Landlord tries to mitigate damages

Asked over 2 years ago - Davis, CA

Five tenants entered into a lease for a house. Mid lease one tenant just moved out. I stepped in to mitigate damages and found a new tenant. This new person stayed three months and also moved out, breaching his lease. I found a new person, and moved him in. He lasted 15 days before moving out, again breaching his lease. The two subsequent leases were written with the same ending date and terms as the original lease.

As I understand it, the original five tenants (four of whom are still there) are liable for the entire lease term, and the two replacement tenants are also responsible for the duration of their leases. The original tenant was paying $600 monthly. Replacement #1 committed to pay only $550, with the original tenant paying the $50 monthly shortage. Replacement #1 agr

Additional information

eed to pay only $475, leaving a monthly shortage of $125 between his rent and what the original tenant had been paying.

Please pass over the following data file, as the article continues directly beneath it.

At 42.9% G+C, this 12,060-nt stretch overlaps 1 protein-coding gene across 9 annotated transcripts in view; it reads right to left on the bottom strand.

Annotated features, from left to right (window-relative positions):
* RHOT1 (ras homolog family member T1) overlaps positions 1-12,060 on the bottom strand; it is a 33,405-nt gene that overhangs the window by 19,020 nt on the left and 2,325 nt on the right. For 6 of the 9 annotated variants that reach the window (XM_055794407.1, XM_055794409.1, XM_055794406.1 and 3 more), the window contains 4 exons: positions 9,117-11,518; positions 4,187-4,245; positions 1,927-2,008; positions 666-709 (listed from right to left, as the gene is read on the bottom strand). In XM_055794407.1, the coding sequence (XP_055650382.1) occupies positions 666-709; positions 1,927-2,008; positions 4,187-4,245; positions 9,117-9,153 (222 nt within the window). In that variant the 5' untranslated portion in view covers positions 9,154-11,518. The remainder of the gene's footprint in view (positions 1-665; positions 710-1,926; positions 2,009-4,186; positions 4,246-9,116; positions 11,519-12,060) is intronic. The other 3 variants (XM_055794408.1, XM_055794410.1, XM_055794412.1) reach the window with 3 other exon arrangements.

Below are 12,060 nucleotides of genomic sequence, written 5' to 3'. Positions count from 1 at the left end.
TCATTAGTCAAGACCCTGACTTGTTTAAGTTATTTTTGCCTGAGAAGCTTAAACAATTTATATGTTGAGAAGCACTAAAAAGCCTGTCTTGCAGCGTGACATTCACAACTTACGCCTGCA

My plan was to collect whatever rent I could until the lease ends, then tally up any shortages and ask the original tenant to cover it. Here is my question: Am I under any obligation to inform the original tenant that two replacement tenants have come and gone, and that the $50 she had been paying is insufficient to pay the full contracted rent? Remember, she breached the lease by vacating and did not find a replacement. I did that myself, as part of my duty to mitigate damages. At no time did I guarantee her that Replacement #1 was going to stay for the duration of the lease. I’m doing the best I can, and if one or more replacement tenants for her spot also breach their lease, the original is still liable, right? Just want to make sure I have the correct understanding. Thanks.

Attorney answers (1)

  1. Answered . Were the 5 original tenants all signatories to the same lease? If yes, they are jointly & severally liable to all terms of the lease including ensuring full rent payment is made every month. When Tenant A skipped out, Tenants B-E were responsible for ensuring full rent payment continued to be paid. You did not have to find a replacement tenant.

    Did the subsequent leases include Tenants B-E? If yes, each subsequent lease superceded the previous leases. You should consult with a local attorney for more guidance.

Related Topics

Landlord-tenant law

Landlord-tenant law is governed mostly by state laws, and covers issues like security deposit limits and deadlines, evictions, and the right to withhold rent.

Breaking a lease agreement

Breaking a lease is considered a breach of contract, and you may have to pay a penalty to do so, unless the law prohibits penalties for your specific situation.

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